Now that smartphones do most everything, picking devices that specialize on one function isn't as necessary as it was in the past. Still, we looked over the field to pick the best low-cost phones for voice, messaging, and web services; the best smartphones for business, media, and camera functions; and the best prepaid phones and smartphones for those who are contract-averse. As long as you have a basic idea of what your friend, family member, or significant other prefers to do with their device, picking the right carrier and device should be a breeze.
After you've picked out the perfect phone, there's still one more thing to do. When you or the lucky person you're giving a phone to has moved everything off of the old phone, don't just toss it in your junk drawer or a closet corner, recycle it. Most wireless network operators (and even retailers such as Best Buy) accept recycled or traded-in phones year round.
Basic service to call 911 or Mom and Dad.
There seems to be no consensus on how old kids should be before they receive their first cell phone. I know some parents who've given their six-year-olds a cell phone, while other parents hold off at least until age 10. Whatever age is appropriate for that first device, young users don't necessarily need high-end smartphones that will rack up data charges (at least, not yet they don't.) Devices that provide simple calling and text messaging functions, as well as a few games, should be more than enough to make the youngest cell phone owners happy. Phones in this list should be less than $20 (or free) on contract, and can easily be added to a family plan for a minimal extra monthly cost. These devices are also smaller, which should work better for kids' smaller hands.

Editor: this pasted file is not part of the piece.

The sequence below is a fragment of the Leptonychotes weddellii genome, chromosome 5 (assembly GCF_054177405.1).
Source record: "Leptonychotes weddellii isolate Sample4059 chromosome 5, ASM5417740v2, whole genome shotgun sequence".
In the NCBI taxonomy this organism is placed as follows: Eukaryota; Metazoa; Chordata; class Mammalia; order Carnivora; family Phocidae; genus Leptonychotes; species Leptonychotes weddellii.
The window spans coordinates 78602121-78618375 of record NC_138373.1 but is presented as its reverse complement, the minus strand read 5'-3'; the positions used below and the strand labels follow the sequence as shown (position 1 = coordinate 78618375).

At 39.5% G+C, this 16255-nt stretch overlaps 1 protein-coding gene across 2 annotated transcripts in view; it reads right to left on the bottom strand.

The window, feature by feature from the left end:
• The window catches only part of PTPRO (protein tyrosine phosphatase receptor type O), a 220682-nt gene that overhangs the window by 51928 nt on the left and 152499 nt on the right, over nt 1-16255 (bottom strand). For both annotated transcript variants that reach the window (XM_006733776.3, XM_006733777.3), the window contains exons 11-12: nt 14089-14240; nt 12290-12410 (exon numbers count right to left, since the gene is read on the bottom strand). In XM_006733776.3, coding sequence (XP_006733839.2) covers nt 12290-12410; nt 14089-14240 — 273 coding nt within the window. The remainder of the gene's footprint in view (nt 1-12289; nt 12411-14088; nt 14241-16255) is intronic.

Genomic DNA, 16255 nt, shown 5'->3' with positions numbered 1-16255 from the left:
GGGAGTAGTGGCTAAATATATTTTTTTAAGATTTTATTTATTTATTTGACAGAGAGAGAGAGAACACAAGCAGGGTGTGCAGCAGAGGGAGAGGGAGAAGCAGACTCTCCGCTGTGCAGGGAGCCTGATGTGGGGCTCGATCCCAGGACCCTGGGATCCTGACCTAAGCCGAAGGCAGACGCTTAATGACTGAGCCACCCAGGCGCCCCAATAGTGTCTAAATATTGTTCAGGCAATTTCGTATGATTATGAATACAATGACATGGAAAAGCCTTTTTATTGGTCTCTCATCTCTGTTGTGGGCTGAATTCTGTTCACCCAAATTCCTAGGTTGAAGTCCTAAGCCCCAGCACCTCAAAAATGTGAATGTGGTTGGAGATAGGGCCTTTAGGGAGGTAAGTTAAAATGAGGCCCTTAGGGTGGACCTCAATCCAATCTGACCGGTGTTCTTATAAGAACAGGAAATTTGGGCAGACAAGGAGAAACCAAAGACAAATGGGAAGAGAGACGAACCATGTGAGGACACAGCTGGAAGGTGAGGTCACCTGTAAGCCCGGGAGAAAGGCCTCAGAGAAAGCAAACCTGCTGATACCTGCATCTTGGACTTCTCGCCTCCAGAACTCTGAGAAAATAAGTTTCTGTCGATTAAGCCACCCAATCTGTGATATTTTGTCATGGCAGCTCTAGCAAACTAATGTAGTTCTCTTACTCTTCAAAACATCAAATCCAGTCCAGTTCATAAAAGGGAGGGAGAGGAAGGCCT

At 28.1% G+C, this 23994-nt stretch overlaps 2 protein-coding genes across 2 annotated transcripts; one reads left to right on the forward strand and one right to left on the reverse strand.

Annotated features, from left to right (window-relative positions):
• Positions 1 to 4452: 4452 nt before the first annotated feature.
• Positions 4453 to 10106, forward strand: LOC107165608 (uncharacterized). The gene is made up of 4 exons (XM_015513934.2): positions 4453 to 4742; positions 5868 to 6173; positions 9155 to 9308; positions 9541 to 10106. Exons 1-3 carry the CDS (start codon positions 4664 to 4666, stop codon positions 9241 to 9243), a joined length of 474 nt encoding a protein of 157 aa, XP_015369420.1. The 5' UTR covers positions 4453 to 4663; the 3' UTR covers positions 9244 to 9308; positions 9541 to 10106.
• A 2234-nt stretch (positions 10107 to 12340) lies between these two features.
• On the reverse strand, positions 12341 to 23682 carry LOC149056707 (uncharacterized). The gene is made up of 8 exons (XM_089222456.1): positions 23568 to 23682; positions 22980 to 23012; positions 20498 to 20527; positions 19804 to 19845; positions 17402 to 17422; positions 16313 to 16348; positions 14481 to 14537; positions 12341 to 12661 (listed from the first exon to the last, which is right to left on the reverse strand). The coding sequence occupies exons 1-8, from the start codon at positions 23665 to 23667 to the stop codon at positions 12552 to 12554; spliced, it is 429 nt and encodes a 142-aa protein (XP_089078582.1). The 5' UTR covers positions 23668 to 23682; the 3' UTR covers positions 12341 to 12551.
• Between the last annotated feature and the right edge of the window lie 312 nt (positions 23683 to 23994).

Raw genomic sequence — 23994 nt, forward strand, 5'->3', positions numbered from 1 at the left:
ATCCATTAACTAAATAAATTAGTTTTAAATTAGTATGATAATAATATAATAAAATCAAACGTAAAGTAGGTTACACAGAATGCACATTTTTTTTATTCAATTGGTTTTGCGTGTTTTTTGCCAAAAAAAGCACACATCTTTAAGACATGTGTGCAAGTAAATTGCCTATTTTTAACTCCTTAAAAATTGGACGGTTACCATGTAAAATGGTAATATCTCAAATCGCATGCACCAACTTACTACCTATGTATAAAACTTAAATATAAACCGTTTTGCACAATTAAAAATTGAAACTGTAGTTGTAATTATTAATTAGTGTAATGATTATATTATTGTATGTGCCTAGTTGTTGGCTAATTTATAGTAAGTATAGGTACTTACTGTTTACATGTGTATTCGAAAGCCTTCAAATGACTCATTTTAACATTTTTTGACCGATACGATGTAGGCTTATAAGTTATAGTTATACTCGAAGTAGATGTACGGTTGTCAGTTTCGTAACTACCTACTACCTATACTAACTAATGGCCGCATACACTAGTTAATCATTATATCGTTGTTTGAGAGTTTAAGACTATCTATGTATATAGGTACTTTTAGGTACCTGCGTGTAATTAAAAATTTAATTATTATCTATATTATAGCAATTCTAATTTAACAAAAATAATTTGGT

For users who just want the simplest phone for emergencies or basic calls.
This individual is probably the type of person who simply doesn't care about cell phones or technology all that much. There are plenty of merits to living life in the (almost) analog age, rather than the full-on digital one. Rather than saddle them with a technical do-dad they'll let collect dust, give them the basic phone that they want or need. These devices are generally $50 or less, and often come free with a contract. They provide calling and messaging features, and not much else.